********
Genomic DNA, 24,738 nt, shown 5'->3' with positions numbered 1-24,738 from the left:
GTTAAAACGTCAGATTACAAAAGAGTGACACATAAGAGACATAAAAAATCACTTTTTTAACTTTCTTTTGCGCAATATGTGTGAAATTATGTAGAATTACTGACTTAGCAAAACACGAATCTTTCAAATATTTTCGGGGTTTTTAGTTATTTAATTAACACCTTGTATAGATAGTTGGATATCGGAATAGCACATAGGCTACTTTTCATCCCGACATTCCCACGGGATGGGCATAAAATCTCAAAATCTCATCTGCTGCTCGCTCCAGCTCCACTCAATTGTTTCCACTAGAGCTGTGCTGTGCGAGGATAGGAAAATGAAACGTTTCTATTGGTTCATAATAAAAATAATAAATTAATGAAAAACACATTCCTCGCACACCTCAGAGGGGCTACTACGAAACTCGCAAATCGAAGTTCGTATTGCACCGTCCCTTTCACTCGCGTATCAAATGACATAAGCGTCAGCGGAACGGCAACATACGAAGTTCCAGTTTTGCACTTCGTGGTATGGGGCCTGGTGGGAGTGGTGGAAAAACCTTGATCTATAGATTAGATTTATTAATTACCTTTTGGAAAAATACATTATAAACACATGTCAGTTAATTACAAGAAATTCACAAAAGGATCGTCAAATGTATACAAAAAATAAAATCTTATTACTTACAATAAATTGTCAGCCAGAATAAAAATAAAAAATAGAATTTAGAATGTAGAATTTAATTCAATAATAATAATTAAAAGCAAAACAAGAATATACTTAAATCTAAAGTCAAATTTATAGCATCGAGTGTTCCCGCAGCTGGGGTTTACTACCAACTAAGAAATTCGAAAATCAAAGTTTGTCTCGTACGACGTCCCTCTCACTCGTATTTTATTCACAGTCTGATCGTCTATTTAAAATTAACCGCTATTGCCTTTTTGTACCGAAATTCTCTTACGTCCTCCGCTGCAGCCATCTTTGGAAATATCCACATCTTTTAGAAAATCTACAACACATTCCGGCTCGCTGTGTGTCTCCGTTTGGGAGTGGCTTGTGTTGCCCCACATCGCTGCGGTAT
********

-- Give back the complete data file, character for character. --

Genomic DNA, 24,738 nt, shown 5'->3' with positions numbered 1-24,738 from the left:
GTTAAAACGTCAGATTACAAAAGAGTGACACATAAGAGACATAAAAAATCACTTTTTTAACTTTCTTTTGCGCAATATGTGTGAAATTATGTAGAATTACTGACTTAGCAAAACACGAATCTTTCAAATATTTTCGGGGTTTTTAGTTATTTAATTAACACCTTGTATAGATAGTTGGATATCGGAATAGCACATAGGCTACTTTTCATCCCGACATTCCCACGGGATGGGCATAAAATCTCAAAATCTCATCTGCTGCTCGCTCCAGCTCCACTCAATTGTTTCCACTAGAGCTGTGCTGTGCGAGGATAGGAAAATGAAACGTTTCTATTGGTTCATAATAAAAATAATAAATTAATGAAAAACACATTCCTCGCACACCTCAGAGGGGCTACTACGAAACTCGCAAATCGAAGTTCGTATTGCACCGTCCCTTTCACTCGCGTATCAAATGACATAAGCGTCAGCGGAACGGCAACATACGAAGTTCCAGTTTTGCACTTCGTGGTATGGGGCCTGGTGGGAGTGGTGGAAAAACCTTGATCTATAGATTAGATTTATTAATTACCTTTTGGAAAAATACATTATAAACACATGTCAGTTAATTACAAGAAATTCACAAAAGGATCGTCAAATGTATACAAAAAATAAAATCTTATTACTTACAATAAATTGTCAGCCAGAATAAAAATAAAAAATAGAATTTAGAATGTAGAATTTAATTCAATAATAATAATTAAAAGCAAAACAAGAATATACTTAAATCTAAAGTCAAATTTATAGCATCGAGTGTTCCCGCAGCTGGGGTTTACTACCAACTAAGAAATTCGAAAATCAAAGTTTGTCTCGTACGACGTCCCTCTCACTCGTATTTTATTCACAGTCTGATCGTCTATTTAAAATTAACCGCTATTGCCTTTTTGTACCGAAATTCTCTTACGTCCTCCGCTGCAGCCATCTTTGGAAATATCCACATCTTTTAGAAAATCTACAACACATTCCGGCTCGCTGTGTGTCTCCGTTTGGGAGTGGCTTGTGTTGCCCCACATCGCTGCGGTAT